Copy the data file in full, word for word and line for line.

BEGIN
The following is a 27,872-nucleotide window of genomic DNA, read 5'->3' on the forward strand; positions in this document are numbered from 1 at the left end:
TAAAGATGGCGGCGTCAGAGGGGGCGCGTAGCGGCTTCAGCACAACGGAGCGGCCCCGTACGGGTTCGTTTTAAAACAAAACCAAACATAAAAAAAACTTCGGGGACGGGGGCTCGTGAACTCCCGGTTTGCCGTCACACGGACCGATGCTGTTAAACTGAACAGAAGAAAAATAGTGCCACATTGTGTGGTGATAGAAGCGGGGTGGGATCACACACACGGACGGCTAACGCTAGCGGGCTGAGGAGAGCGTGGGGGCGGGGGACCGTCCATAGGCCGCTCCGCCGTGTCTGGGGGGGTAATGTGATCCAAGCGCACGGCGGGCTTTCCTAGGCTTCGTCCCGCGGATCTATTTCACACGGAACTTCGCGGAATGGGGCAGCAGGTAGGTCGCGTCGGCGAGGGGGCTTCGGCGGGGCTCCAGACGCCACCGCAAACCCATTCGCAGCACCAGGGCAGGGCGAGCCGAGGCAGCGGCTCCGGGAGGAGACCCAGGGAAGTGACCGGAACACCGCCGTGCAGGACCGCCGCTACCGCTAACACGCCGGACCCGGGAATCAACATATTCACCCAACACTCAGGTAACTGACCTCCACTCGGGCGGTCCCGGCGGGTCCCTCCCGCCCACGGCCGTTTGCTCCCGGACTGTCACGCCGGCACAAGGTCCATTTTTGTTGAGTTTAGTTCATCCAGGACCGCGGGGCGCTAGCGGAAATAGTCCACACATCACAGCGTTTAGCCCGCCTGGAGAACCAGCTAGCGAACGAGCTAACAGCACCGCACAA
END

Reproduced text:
The following is a 27,872-nucleotide window of genomic DNA, read 5'->3' on the forward strand; positions in this document are numbered from 1 at the left end:
TAAAGATGGCGGCGTCAGAGGGGGCGCGTAGCGGCTTCAGCACAACGGAGCGGCCCCGTACGGGTTCGTTTTAAAACAAAACCAAACATAAAAAAAACTTCGGGGACGGGGGCTCGTGAACTCCCGGTTTGCCGTCACACGGACCGATGCTGTTAAACTGAACAGAAGAAAAATAGTGCCACATTGTGTGGTGATAGAAGCGGGGTGGGATCACACACACGGACGGCTAACGCTAGCGGGCTGAGGAGAGCGTGGGGGCGGGGGACCGTCCATAGGCCGCTCCGCCGTGTCTGGGGGGGTAATGTGATCCAAGCGCACGGCGGGCTTTCCTAGGCTTCGTCCCGCGGATCTATTTCACACGGAACTTCGCGGAATGGGGCAGCAGGTAGGTCGCGTCGGCGAGGGGGCTTCGGCGGGGCTCCAGACGCCACCGCAAACCCATTCGCAGCACCAGGGCAGGGCGAGCCGAGGCAGCGGCTCCGGGAGGAGACCCAGGGAAGTGACCGGAACACCGCCGTGCAGGACCGCCGCTACCGCTAACACGCCGGACCCGGGAATCAACATATTCACCCAACACTCAGGTAACTGACCTCCACTCGGGCGGTCCCGGCGGGTCCCTCCCGCCCACGGCCGTTTGCTCCCGGACTGTCACGCCGGCACAAGGTCCATTTTTGTTGAGTTTAGTTCATCCAGGACCGCGGGGCGCTAGCGGAAATAGTCCACACATCACAGCGTTTAGCCCGCCTGGAGAACCAGCTAGCGAACGAGCTAACAGCACCGCACAA